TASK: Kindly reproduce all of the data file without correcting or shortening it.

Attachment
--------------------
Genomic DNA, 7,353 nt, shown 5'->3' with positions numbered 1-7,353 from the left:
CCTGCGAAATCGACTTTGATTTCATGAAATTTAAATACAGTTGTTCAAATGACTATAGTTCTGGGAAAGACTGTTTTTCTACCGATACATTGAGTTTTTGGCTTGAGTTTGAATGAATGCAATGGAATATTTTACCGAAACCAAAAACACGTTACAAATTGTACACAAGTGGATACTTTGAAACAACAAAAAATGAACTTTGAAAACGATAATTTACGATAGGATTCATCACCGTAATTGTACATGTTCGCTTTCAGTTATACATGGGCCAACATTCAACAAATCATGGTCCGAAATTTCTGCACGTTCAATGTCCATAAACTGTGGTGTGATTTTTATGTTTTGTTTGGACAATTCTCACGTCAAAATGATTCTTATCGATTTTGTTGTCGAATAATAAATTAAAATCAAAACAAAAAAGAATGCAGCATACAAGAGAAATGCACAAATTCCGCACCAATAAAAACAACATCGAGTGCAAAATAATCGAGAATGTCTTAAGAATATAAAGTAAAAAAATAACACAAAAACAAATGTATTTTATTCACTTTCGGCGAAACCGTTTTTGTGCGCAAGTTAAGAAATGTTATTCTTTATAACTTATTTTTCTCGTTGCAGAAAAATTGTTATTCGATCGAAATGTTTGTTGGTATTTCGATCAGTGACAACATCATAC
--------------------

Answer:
Genomic DNA, 7,353 nt, shown 5'->3' with positions numbered 1-7,353 from the left:
CCTGCGAAATCGACTTTGATTTCATGAAATTTAAATACAGTTGTTCAAATGACTATAGTTCTGGGAAAGACTGTTTTTCTACCGATACATTGAGTTTTTGGCTTGAGTTTGAATGAATGCAATGGAATATTTTACCGAAACCAAAAACACGTTACAAATTGTACACAAGTGGATACTTTGAAACAACAAAAAATGAACTTTGAAAACGATAATTTACGATAGGATTCATCACCGTAATTGTACATGTTCGCTTTCAGTTATACATGGGCCAACATTCAACAAATCATGGTCCGAAATTTCTGCACGTTCAATGTCCATAAACTGTGGTGTGATTTTTATGTTTTGTTTGGACAATTCTCACGTCAAAATGATTCTTATCGATTTTGTTGTCGAATAATAAATTAAAATCAAAACAAAAAAGAATGCAGCATACAAGAGAAATGCACAAATTCCGCACCAATAAAAACAACATCGAGTGCAAAATAATCGAGAATGTCTTAAGAATATAAAGTAAAAAAATAACACAAAAACAAATGTATTTTATTCACTTTCGGCGAAACCGTTTTTGTGCGCAAGTTAAGAAATGTTATTCTTTATAACTTATTTTTCTCGTTGCAGAAAAATTGTTATTCGATCGAAATGTTTGTTGGTATTTCGATCAGTGACAACATCATAC